With finals around the corner, many students feel the stress that comes with the overwhelming study sessions ahead of them. The biggest reason for this anxiety is that professors administer cumulative finals. But beyond the last-minute cramming, an important question we need to ask ourselves is what type of assessment helps students most in the long run: all-in-one-week cumulative finals or a unit-based exam?
The dilemma that comes with finding the answer lies in the opinions of those it affects most: students and professors. Most students prefer that finals not be cumulative, while most professors prefer that finals should be.
The solution? USF should implement a policy in which finals are cumulative for major/minor courses, but unit-based for core classes. A unit-based final would mean that instead of having students evaluated on all the lessons or chapters since the start of a class, they would only be taking a final of the most recent lesson or chapter. In essence, the final would be like a midterm. A final exam policy that consists of class-specific finals would allow students to manage their time much more efficiently, as well as help them retain the skills and knowledge that serve at their most vital interest.
This policy would help reaffirm the purpose of different classes. Core classes are designed to make students academically well-rounded by the time they graduate. On the other hand, major/minor courses target strengthening the skills and concepts needed for a student’s particular field of interest, and consequently, their future career. If the purpose of core classes and major/minor classes are different, then the way we fulfill those classes should be different as well.
To effectively implement this policy, we need to clearly identify the classes that should have cumulative finals and the classes that should have unit based finals. Classes where there are already no final exams, such as Public Speaking or Rhetorical Communication, should remain that way. However, core classes for non-majors such as math and science, should switch to unit-based finals. If there’s a case where a class fulfills both core and major credits, such as Business Statistics, then that class should have two separate finals, one for students in that major and one for non-majors.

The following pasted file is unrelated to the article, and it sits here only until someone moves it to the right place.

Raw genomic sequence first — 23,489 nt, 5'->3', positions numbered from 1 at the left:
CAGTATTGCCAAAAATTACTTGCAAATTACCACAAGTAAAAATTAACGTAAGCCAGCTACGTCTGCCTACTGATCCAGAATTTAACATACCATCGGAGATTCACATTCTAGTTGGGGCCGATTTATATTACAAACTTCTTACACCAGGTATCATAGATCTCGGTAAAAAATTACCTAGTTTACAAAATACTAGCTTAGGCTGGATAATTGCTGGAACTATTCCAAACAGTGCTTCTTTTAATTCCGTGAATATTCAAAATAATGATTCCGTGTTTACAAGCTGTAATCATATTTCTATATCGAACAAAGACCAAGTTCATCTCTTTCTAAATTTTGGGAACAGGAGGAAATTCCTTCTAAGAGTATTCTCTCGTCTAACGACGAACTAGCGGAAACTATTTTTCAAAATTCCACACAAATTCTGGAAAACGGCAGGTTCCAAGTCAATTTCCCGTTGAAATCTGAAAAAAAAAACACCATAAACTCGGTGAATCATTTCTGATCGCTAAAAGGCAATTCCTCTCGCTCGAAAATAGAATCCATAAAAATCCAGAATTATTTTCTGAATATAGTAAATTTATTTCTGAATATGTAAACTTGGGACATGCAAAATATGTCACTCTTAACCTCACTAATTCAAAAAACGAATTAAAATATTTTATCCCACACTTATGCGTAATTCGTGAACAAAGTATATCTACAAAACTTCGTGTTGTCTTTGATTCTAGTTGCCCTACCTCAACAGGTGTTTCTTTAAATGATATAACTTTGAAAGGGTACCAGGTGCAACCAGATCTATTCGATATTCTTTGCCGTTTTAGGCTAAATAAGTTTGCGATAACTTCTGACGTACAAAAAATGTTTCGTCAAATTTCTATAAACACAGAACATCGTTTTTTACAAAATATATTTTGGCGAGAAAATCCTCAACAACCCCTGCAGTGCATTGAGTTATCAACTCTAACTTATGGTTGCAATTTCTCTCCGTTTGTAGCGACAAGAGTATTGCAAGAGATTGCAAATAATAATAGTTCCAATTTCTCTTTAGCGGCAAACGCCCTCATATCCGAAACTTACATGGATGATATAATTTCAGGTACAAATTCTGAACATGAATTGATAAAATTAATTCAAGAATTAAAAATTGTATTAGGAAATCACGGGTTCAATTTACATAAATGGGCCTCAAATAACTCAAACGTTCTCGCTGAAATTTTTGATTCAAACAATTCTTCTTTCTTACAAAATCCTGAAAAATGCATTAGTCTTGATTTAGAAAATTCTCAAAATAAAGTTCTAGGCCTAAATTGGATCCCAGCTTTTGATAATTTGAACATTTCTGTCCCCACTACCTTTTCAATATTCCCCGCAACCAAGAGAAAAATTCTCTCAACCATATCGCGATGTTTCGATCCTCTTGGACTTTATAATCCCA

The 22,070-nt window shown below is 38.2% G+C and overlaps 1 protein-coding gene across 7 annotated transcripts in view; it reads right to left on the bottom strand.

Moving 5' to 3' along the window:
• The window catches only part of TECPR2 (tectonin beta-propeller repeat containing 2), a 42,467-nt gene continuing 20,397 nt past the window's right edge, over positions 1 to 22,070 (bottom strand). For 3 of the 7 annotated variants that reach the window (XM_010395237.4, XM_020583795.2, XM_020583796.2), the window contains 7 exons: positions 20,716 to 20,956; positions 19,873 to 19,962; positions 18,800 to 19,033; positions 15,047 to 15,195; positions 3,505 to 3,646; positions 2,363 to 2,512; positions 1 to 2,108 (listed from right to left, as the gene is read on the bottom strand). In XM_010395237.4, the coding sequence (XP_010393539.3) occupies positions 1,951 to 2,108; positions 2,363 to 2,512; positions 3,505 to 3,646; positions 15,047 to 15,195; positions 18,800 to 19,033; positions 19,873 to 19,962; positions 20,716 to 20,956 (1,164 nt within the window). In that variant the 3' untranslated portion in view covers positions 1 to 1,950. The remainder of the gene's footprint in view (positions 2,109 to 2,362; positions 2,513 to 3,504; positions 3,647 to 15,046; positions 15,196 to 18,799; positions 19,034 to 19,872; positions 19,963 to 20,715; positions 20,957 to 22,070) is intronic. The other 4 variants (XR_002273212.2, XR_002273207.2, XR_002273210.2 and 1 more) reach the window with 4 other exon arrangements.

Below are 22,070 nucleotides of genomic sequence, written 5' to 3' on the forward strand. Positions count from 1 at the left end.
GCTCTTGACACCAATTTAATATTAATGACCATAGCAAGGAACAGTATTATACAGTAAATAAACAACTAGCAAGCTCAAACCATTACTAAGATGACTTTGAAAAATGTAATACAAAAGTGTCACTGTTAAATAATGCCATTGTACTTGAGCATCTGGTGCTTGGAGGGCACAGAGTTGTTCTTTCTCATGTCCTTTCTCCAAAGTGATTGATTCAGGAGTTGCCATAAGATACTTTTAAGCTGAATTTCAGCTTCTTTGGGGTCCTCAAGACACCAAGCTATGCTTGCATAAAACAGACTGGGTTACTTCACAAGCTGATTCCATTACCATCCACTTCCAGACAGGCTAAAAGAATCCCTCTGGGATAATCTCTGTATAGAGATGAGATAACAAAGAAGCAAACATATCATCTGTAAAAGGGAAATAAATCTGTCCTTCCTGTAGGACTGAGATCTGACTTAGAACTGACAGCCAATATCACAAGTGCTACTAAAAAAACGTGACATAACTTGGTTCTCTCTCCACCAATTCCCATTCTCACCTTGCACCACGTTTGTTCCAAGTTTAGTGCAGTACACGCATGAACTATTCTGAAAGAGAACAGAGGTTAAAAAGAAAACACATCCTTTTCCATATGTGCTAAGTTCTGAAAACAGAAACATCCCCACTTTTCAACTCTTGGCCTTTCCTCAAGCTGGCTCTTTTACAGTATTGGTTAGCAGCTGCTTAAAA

The policy would also address circumstances where a student is changing majors or is undeclared. For students changing majors, the finals of the classes that are required for that major would be cumulative. All the other classes they’ve taken in the major before they switched should count as credits for graduation either as elective credits or core credits. For students who are undeclared, their finals should also be unit-based, as the need for retention is absent. Only when they declare a major/minor should those specific classes have cumulative finals.
Cumulative finals for core classes creates unnecessary stress for students. It’s not to say that core classes aren’t important, but rather, the time and effort of the students could be better used for the classes in their intended major/minor.
The logic behind administering cumulative finals is very much in line with the goals of major/minor courses. In the article “Examining the Benefits of Cumulative Tests and Finals,” Maryellen Weimer finds that cumulative exams are the best option if the goal is long-term retention. Since major/minor courses are essential to developing the necessary skills and concepts of a student’s possible career, long-term retention serves as an obvious advantage to the student if they hope to prosper in their respective field.
Although students may not like facing the reality of having to study for cumulative finals, the benefits of having them for specific courses may make them think otherwise. As Weimer points out: “more students need to understand that certain kinds of exam experiences promote learning that lasts longer, which helps them in subsequent courses and after they graduate.” If USF were to limit cumulative finals to just major/minor courses, it would allow students to manage their finals better and retain the information in their most prioritized classes. Having students be able to narrow down their focus on final exams would help gear them toward success not only in their major/minor courses, but in their future career as well.
Having core classes on a unit-based final would help students narrow down what they have to study for. This would also help counter the problem of redundancy. If the material was already assessed in a previous midterm, than that test should serve as the final assessment for that unit, and should not have to be reassessed in a final exam. Why have tests reevaluated and make students study the same material, especially if the class serves only as core credits needed for graduation?
Currently, USF policy does not explicitly state guidelines for finals. As of now, it seems that how finals will be administered — cumulative or unit based — is dependent on the professor. However, this is simply not enough. The unnecessary stress and the counterproductive redundancy of cumulative finals in core classes hinder, rather than help, a student’s academic career. At the same time, limiting cumulative finals to only major/minor courses would help students retain the necessary skills and knowledge needed for their possible career. A final exam policy would help advance the future of USF students in school and beyond.